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Femcare (Clotrimazole)

Progesterone has a long history. It was originally obtained from sows’ ovaries and in the late 1930s it could be synthesized from placentas in large amounts. So placentas were quick-frozen after delivery for later extraction of progesterone. After a number of years a way was found of converting diosgenin from the wild yam (Dioscorea villosa) into progesterone. This diosgenin became the starting point in the chemical manufacturing process of progesterone which was converted to the synthetic progestogen first used in birth control pills and later in Hormone Replacement Therapy. Because progesterone is a fat-soluble compound it was usually ineffective when taken by mouth because it was metabolized by the liver and never got into the bloodstream in sufficient amounts. This led to progesterone being given intramuscularly by injection and also as a suppository inserted into the vagina or back passage. It has been used for many years in this way as a treatment for pre-menstrual syndrome. It is now available in the form of cream to rub on the surface of the skin and is sold in the USA over the counter as a cosmetic. In the UK it is sold on prescription only, which upsets many of its advocates. They claim that because the progesterone is ‘natural’ it is safe to use and should be available over the counter here too.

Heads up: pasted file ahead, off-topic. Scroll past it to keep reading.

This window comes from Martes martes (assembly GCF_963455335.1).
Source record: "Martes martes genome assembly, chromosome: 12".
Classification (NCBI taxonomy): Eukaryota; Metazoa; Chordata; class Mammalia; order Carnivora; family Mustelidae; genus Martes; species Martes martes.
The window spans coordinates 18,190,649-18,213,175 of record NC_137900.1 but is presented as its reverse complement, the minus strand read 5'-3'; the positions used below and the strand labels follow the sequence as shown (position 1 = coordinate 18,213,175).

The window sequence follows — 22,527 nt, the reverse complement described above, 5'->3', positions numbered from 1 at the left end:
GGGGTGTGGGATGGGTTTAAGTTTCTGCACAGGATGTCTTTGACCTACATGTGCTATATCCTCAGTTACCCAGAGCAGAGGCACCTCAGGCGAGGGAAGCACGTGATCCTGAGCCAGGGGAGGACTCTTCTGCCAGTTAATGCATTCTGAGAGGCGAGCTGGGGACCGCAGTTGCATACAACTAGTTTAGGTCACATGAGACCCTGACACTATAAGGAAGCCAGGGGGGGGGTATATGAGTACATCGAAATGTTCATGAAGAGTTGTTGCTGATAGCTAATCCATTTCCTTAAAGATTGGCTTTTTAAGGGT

This ‘natural’ progesterone is often thought of as an extract from wild yam. In fact, progesterone itself is not found in wild yams. It is synthesized from the plant by a number of chemical steps which means that it is not ‘natural’ at all. The assumption was that if we ate wild yam our bodies could convert it into the biologically active human hormone progesterone. This is simply not true. While progesterone can be synthesized from diosgenin, it can only be done by a chemist in a laboratory. Our bodies are just not capable of synthesizing progesterone from a substance such as wild yam. We do not have the necessary enzymatic pathways to produce this conversion. And the fact is that these progesterone creams do not contain any wild yam at all, a fact confirmed by Dr John Lee, the Californian physician who introduced ‘natural’ progesterone to the UK and has written most widely about it. As the demand for progesterone grew, the wild yam became overharvested and other sources had to be found. Now the main manufacturers use soya beans instead. The creams are fortified with the addition of USP-grade progesterone, a white powder that used to be derived from wild yam and is now more often derived from soya beans. Progesterone is called ‘natural progesterone’ to identify it as being chemically identical to the progesterone produced by humans and to differentiate it from the synthetic progestogen used in HRT.
Why, anyway, should a progesterone supplement or replacement be necessary? Cholesterol is the starting block (the precursor) of progesterone and all the other sex hormones in our bodies. As most of us know the worry has usually been that we have too much cholesterol in our diet. So the difficulty is not that we have some undesirable shortage of this progesterone starting block but that our hormonal pathways necessary for this conversion start to shut down.

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